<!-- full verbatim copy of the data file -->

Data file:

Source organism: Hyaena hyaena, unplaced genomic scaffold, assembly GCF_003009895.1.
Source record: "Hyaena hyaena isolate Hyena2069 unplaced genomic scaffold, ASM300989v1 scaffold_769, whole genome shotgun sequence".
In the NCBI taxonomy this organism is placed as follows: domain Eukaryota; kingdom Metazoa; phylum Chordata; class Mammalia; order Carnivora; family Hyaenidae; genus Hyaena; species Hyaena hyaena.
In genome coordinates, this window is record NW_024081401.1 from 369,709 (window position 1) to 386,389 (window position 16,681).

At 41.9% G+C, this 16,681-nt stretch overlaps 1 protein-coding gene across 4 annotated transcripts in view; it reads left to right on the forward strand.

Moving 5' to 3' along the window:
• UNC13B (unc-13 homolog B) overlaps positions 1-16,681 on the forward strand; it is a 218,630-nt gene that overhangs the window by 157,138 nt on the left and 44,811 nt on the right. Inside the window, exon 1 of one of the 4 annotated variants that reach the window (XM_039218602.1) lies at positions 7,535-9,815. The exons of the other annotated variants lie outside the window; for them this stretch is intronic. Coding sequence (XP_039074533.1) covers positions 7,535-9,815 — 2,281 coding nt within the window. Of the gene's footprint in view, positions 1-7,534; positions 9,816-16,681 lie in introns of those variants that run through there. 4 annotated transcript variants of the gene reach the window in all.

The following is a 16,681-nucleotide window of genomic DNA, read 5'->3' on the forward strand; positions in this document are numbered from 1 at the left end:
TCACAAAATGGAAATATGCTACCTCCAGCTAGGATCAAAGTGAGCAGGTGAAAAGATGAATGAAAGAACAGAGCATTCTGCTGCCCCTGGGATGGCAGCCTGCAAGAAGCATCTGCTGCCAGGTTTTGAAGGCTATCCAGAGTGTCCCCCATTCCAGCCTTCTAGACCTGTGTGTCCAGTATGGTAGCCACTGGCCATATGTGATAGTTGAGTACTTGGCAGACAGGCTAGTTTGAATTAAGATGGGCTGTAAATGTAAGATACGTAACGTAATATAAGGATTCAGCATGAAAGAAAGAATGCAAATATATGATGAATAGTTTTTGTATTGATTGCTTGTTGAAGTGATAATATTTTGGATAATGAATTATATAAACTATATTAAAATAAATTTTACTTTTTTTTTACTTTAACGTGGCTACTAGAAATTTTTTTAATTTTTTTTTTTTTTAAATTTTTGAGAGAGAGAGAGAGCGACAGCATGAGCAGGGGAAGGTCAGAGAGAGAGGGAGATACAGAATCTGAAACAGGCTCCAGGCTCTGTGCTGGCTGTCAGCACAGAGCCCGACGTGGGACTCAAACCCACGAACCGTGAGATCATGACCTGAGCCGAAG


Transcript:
Source organism: Hyaena hyaena, unplaced genomic scaffold, assembly GCF_003009895.1.
Source record: "Hyaena hyaena isolate Hyena2069 unplaced genomic scaffold, ASM300989v1 scaffold_769, whole genome shotgun sequence".
In the NCBI taxonomy this organism is placed as follows: domain Eukaryota; kingdom Metazoa; phylum Chordata; class Mammalia; order Carnivora; family Hyaenidae; genus Hyaena; species Hyaena hyaena.
In genome coordinates, this window is record NW_024081401.1 from 369,709 (window position 1) to 386,389 (window position 16,681).

At 41.9% G+C, this 16,681-nt stretch overlaps 1 protein-coding gene across 4 annotated transcripts in view; it reads left to right on the forward strand.

Moving 5' to 3' along the window:
• UNC13B (unc-13 homolog B) overlaps positions 1-16,681 on the forward strand; it is a 218,630-nt gene that overhangs the window by 157,138 nt on the left and 44,811 nt on the right. Inside the window, exon 1 of one of the 4 annotated variants that reach the window (XM_039218602.1) lies at positions 7,535-9,815. The exons of the other annotated variants lie outside the window; for them this stretch is intronic. Coding sequence (XP_039074533.1) covers positions 7,535-9,815 — 2,281 coding nt within the window. Of the gene's footprint in view, positions 1-7,534; positions 9,816-16,681 lie in introns of those variants that run through there. 4 annotated transcript variants of the gene reach the window in all.

The following is a 16,681-nucleotide window of genomic DNA, read 5'->3' on the forward strand; positions in this document are numbered from 1 at the left end:
TCACAAAATGGAAATATGCTACCTCCAGCTAGGATCAAAGTGAGCAGGTGAAAAGATGAATGAAAGAACAGAGCATTCTGCTGCCCCTGGGATGGCAGCCTGCAAGAAGCATCTGCTGCCAGGTTTTGAAGGCTATCCAGAGTGTCCCCCATTCCAGCCTTCTAGACCTGTGTGTCCAGTATGGTAGCCACTGGCCATATGTGATAGTTGAGTACTTGGCAGACAGGCTAGTTTGAATTAAGATGGGCTGTAAATGTAAGATACGTAACGTAATATAAGGATTCAGCATGAAAGAAAGAATGCAAATATATGATGAATAGTTTTTGTATTGATTGCTTGTTGAAGTGATAATATTTTGGATAATGAATTATATAAACTATATTAAAATAAATTTTACTTTTTTTTTACTTTAACGTGGCTACTAGAAATTTTTTTAATTTTTTTTTTTTTTAAATTTTTGAGAGAGAGAGAGAGCGACAGCATGAGCAGGGGAAGGTCAGAGAGAGAGGGAGATACAGAATCTGAAACAGGCTCCAGGCTCTGTGCTGGCTGTCAGCACAGAGCCCGACGTGGGACTCAAACCCACGAACCGTGAGATCATGACCTGAGCCGAAG